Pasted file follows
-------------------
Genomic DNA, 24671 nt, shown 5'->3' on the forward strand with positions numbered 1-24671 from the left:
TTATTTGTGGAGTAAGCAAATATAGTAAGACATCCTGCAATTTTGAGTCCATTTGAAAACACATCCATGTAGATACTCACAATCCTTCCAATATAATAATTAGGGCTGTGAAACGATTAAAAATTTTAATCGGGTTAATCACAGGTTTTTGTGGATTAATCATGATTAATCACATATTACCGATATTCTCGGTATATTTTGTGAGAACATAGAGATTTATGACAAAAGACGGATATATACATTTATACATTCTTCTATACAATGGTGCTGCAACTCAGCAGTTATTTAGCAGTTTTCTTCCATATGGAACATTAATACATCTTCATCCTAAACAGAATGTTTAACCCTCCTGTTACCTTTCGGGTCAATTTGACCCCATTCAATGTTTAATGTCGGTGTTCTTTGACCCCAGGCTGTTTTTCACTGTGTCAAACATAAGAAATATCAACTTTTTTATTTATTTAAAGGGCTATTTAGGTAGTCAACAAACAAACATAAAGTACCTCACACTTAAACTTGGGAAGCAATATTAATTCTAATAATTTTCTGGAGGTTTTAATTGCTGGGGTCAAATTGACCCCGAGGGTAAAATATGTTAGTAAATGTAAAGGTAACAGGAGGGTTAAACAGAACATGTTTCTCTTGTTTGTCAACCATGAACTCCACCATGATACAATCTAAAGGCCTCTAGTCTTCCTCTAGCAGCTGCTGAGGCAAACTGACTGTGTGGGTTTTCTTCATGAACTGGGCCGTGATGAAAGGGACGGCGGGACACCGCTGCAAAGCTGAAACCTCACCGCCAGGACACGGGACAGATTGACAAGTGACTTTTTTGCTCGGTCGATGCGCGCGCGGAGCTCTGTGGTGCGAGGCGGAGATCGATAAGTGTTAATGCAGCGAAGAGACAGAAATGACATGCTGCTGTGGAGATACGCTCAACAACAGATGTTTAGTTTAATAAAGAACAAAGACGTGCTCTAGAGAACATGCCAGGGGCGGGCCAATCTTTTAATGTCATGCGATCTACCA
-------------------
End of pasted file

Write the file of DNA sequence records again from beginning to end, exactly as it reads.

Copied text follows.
Genomic DNA, 24671 nt, shown 5'->3' on the forward strand with positions numbered 1-24671 from the left:
TTATTTGTGGAGTAAGCAAATATAGTAAGACATCCTGCAATTTTGAGTCCATTTGAAAACACATCCATGTAGATACTCACAATCCTTCCAATATAATAATTAGGGCTGTGAAACGATTAAAAATTTTAATCGGGTTAATCACAGGTTTTTGTGGATTAATCATGATTAATCACATATTACCGATATTCTCGGTATATTTTGTGAGAACATAGAGATTTATGACAAAAGACGGATATATACATTTATACATTCTTCTATACAATGGTGCTGCAACTCAGCAGTTATTTAGCAGTTTTCTTCCATATGGAACATTAATACATCTTCATCCTAAACAGAATGTTTAACCCTCCTGTTACCTTTCGGGTCAATTTGACCCCATTCAATGTTTAATGTCGGTGTTCTTTGACCCCAGGCTGTTTTTCACTGTGTCAAACATAAGAAATATCAACTTTTTTATTTATTTAAAGGGCTATTTAGGTAGTCAACAAACAAACATAAAGTACCTCACACTTAAACTTGGGAAGCAATATTAATTCTAATAATTTTCTGGAGGTTTTAATTGCTGGGGTCAAATTGACCCCGAGGGTAAAATATGTTAGTAAATGTAAAGGTAACAGGAGGGTTAAACAGAACATGTTTCTCTTGTTTGTCAACCATGAACTCCACCATGATACAATCTAAAGGCCTCTAGTCTTCCTCTAGCAGCTGCTGAGGCAAACTGACTGTGTGGGTTTTCTTCATGAACTGGGCCGTGATGAAAGGGACGGCGGGACACCGCTGCAAAGCTGAAACCTCACCGCCAGGACACGGGACAGATTGACAAGTGACTTTTTTGCTCGGTCGATGCGCGCGCGGAGCTCTGTGGTGCGAGGCGGAGATCGATAAGTGTTAATGCAGCGAAGAGACAGAAATGACATGCTGCTGTGGAGATACGCTCAACAACAGATGTTTAGTTTAATAAAGAACAAAGACGTGCTCTAGAGAACATGCCAGGGGCGGGCCAATCTTTTAATGTCATGCGATCTACCA